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CHAPTER ONE

INTRODUCTION

1.1   BACKGROUND OF STUDY

Tobacco smoking is a practice of burning tobacco and inhaling the smoke (consisting of gaseous phases and particles). A more broad definition may include taking tobacco smoke into the mouth, and then releasing it, as is done by some with tobacco pipes and cigars. The practice may have begun as early as 5000-3000 BC (Nagaraj et al., 2014). Cigarette smoking is probably the most addictive and dependence producing form of object-specific, self-administered gratification known to man. According to present estimates, tobacco is responsible for causing more than 5 million deaths every year (World Health Organization, 2008).

The harmful effects of cigarette smoking on human health have been well documented. It has been known that cigarette smoke carries around 4000 chemicals including toxic metals, poisonous gases and free radicals (Schumacher et al., 2009). Amongst these constituents, free radicals are considered to be more dangerous as these owing to their unpaired electron

are highly reactive and can cause oxidative damage to biomolecules and biomembranes (Sen et al., 2010).

Smoking plays an important role in disturbing the antioxidant balance. Normally blood contains a healthy complement of antioxidants that keep oxidative damage to a minimum. Tobacco smoke contains abundant reactive oxygen species and also activated neutrophils released due to smoking also add to the pool of reactive oxygen species which deplete these antioxidant mechanisms leading to tissue damage (Kumar et al., 2010).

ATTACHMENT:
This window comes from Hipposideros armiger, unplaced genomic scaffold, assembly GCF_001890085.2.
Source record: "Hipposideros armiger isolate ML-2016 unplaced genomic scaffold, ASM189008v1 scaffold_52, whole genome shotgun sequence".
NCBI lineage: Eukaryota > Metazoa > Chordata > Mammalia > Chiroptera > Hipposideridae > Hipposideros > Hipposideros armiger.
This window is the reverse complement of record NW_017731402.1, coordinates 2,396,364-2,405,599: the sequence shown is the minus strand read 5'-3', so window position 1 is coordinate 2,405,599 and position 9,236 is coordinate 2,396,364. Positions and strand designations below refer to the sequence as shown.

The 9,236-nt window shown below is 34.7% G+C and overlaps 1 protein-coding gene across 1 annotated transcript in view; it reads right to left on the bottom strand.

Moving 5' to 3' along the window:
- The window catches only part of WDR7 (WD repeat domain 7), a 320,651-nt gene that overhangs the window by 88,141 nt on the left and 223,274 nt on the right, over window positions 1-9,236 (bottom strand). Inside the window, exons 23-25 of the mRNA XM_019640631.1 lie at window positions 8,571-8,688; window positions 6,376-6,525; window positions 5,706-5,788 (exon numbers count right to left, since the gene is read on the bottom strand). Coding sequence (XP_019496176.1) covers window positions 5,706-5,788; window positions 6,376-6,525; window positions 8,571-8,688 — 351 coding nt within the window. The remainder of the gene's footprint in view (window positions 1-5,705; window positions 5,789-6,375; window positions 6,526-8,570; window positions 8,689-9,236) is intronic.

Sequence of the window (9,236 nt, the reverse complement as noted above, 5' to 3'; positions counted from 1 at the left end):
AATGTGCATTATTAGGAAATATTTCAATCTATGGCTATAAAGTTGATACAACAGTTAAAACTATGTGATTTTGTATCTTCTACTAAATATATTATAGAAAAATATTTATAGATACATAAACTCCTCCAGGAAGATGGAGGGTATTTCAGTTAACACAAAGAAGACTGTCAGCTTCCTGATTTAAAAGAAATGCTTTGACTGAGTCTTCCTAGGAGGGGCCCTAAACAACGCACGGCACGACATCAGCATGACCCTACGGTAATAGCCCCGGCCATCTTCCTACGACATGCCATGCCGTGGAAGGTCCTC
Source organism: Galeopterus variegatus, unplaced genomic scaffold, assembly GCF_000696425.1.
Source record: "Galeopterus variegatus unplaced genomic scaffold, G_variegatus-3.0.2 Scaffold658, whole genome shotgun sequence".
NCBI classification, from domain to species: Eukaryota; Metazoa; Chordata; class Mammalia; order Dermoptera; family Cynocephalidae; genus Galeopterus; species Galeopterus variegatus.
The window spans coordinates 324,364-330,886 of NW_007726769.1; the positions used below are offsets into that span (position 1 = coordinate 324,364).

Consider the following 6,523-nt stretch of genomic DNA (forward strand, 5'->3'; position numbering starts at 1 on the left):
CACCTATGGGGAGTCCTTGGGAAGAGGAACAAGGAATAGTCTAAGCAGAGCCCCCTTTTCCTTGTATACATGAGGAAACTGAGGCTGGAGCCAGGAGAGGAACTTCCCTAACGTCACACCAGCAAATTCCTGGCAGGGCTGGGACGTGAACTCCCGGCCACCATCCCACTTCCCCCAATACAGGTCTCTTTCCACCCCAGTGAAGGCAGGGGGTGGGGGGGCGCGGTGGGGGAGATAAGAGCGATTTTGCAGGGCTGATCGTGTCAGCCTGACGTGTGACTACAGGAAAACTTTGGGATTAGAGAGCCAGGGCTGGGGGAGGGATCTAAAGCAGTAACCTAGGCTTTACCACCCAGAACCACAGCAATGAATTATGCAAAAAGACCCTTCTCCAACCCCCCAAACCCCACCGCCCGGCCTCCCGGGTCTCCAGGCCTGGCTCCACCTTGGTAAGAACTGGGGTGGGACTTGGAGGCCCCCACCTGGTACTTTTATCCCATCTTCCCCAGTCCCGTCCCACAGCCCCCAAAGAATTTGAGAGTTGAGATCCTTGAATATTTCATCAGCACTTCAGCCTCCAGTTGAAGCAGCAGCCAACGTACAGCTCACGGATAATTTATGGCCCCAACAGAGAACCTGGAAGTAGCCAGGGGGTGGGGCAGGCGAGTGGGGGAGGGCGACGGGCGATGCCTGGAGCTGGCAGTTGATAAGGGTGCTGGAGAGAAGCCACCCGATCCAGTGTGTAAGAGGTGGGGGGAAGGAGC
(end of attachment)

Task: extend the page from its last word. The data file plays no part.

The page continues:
Malondialdehyde is a organic compound with the formula CH2 (CHO). This reactive species occurs naturally and is a marker for oxidative stress. Reactive oxygen species degrade polyunsaturated lipids present on cell membrane forming malondialdehyde. This aldehyde product is used as a biomarker to measure the level of oxidative stress in an organism (Nagaraj et al., 2014).

Antioxidants depletion or deficiency may contribute to oxidative stress. Antioxidants not only protect against the direct injurious effects of oxidants, but also alter the inflammatory events that play an important role in the pathogenesis of oxidative stress related diseases (MacNee, 2010). Vitamin C is a water soluble free radical scavenger, can directly scavenge O2 and OH- radicals and help to neutralize physiological oxidant burden created by both exogenous and endogenous sources (Rai and Phadke, 2006).

Vitamin E, a well-known chain-breaking antioxidant in cell membrane protects the membrane against lipid peroxidation either directly by scavenging the free radicals or indirectly by controlling the reduced glutathione levels. Vitamin E itself is kept in reduced state by vitamin C, another antioxidant vitamin (Shah et al., 2015).

 

1.2   JUSTIFICATION

The act of smoking has been a contributing effect to so many physiologic disorder; with enormous release of free radicals and important biochemical intermediates, they have been implicated in a very large number of human diseases including ischaemic heart disease, cancer, diabetes mellitus, cataract, respiratory diseases and ageing. Some studies have been done to compare the level of lipid peroxidation products and antioxidant vitamin among smokers and non-smokers but there is scarcity of such study in Africa.  Therefore, the present study was undertaken to assess the levels of lipid peroxidation product, Malondialdehyde and antioxidants (vitamin C and vitamin E) in smokers and non-smokers.

 

 

 

 

 

 

1.3   AIMS AND OBJECTIVE

AIM:

To evaluate the level of vitamin C, Vitamin E and Malondialdehyde in male smokers and non smokers.

OBJECTIVES:

  1. To determine the levels of malondialdehyde in adult smokers;
  2. To determine the levels of vitamin C in adult smokers;
  3. To determine the levels of vitamin E in adult smokers.

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